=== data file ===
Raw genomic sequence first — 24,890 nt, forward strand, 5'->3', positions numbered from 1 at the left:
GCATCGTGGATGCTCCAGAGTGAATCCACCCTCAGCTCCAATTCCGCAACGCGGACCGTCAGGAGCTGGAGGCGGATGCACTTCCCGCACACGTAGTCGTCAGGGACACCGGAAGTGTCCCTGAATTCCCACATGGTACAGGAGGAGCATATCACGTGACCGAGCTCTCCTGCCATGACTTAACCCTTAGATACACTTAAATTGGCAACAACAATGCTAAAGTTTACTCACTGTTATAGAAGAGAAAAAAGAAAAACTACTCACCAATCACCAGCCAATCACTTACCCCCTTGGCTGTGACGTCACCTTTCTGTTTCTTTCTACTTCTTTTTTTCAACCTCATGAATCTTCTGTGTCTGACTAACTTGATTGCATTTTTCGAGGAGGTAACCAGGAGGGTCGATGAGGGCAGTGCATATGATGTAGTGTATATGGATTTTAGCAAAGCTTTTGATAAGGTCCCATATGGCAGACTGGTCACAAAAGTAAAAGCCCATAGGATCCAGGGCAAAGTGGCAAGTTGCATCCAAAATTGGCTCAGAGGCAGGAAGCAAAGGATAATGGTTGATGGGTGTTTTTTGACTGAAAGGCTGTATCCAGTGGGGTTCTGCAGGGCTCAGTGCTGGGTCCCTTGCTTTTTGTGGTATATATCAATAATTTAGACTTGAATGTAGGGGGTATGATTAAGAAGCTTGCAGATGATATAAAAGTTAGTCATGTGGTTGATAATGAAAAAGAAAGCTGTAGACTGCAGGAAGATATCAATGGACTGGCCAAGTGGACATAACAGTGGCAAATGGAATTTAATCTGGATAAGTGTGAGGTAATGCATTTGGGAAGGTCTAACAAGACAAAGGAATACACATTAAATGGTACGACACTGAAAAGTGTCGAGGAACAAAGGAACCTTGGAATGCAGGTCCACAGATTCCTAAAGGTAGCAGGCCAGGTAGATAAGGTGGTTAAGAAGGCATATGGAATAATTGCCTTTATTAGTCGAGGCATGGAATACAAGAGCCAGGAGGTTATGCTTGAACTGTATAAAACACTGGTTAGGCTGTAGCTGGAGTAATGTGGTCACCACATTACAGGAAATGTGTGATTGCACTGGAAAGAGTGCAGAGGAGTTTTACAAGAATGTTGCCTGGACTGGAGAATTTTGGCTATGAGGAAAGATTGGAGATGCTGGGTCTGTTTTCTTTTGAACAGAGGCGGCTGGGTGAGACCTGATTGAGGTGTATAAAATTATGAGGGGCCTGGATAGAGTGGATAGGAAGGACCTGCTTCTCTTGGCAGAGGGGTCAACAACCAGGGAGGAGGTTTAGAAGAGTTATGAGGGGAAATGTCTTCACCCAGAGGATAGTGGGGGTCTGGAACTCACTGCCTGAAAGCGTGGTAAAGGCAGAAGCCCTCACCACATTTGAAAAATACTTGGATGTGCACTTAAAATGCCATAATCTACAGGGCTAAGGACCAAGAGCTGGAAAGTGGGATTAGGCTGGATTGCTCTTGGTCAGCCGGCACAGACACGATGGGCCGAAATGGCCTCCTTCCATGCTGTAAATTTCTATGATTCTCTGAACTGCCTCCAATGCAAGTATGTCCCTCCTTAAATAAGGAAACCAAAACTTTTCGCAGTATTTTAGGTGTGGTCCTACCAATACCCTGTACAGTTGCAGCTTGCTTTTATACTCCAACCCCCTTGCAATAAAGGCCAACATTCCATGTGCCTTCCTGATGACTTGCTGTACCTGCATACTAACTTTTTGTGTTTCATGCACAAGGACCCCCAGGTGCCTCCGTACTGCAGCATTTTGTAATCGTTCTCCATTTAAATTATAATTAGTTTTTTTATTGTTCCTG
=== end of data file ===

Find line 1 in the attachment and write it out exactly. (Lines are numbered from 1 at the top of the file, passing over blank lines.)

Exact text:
Raw genomic sequence first — 24,890 nt, forward strand, 5'->3', positions numbered from 1 at the left: